Patients present for a 3-day program are recommended to receive at least 2 HBOT dives before doing IN PRP. If possible, with time and patient permitting, it is recommended that patients get a second IN PRP/insulin/glutathione/B12 (PRP cocktail) treatment (or IN stem cell treatment) after the first treatment. For moderate to severe TBI patients, it is recommended to get an IN PRP cocktail every 2-3 weeks while completing a 40 HBOT series. If patients are local and unable to afford such treatment, getting a IN PRP every 1-2 months, in combination with home HBOT, for a total of 3-4 treatments in 6 months is acceptable.

PRP is harvested from the patient’s blood by a simple blood draw. During infusion, the patient will lay back on the exam table with their head tilted perpendicular to the ground. After local anesthetic is sprayed into the nose, the PRP combined with insulin and other nutrients is dripped up the nose with a special device. The patient will lie there for another 15 minutes while the PRP fuses into the brain. After this, the patient is free to get up and continue their daily activities.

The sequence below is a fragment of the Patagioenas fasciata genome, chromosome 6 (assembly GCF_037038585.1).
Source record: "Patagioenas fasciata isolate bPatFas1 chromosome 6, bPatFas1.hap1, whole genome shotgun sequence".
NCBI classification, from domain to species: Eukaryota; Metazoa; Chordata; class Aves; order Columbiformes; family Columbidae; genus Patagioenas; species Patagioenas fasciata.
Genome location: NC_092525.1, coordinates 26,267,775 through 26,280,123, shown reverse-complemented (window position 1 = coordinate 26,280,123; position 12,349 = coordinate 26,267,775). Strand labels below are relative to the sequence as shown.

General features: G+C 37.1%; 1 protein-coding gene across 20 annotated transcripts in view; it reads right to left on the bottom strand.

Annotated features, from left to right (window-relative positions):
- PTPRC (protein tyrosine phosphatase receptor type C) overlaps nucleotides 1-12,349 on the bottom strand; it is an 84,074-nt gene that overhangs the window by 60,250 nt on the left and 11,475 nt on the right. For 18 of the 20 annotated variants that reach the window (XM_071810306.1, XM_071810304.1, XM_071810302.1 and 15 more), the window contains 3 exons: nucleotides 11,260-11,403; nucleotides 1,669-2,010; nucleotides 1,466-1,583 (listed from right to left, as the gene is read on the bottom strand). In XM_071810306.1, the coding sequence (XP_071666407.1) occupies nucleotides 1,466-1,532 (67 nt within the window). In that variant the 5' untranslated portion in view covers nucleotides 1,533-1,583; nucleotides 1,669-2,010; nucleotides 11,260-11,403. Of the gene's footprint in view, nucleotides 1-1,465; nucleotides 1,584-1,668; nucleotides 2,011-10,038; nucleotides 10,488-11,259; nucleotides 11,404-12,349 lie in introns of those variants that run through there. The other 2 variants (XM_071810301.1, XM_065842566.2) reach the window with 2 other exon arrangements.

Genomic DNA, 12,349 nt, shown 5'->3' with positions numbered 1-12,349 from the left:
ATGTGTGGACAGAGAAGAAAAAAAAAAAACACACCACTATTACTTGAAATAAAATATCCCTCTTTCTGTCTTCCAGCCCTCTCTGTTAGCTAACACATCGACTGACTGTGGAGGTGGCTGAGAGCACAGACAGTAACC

To promote optimal regeneration, PRP is usually paired with several hyperbaric oxygen therapy (HBOT) sessions before and after. The PRP is infused the day before the intranasal stem cell infusion.

Why Insulin is Added to Intranasal PRP

Several mechanisms have been identified through which insulin administration may facilitate cognition, including regionally specific central nervous system (CNS) effects on glucose metabolism modulation of long­term potentiation (LTP), as well as modulation of CNS concentrations of neurotransmitters, such as norepinephrine and acetylcholine. However, peripherally administered insulin is not a viable treatment, in part due to risks associated with hypoglycemia.

Insulin and PRP can access the cerebrospinal fluid (CSF) along the olfactory neurons through the cribriform plate, or they can enter the CNS parenchyma through perivascular channels associated with the olfactory or trigeminal systems. In addition, a slower axonal transport pathway has been identified along which insulin can access the CNS several hours after intranasal administration.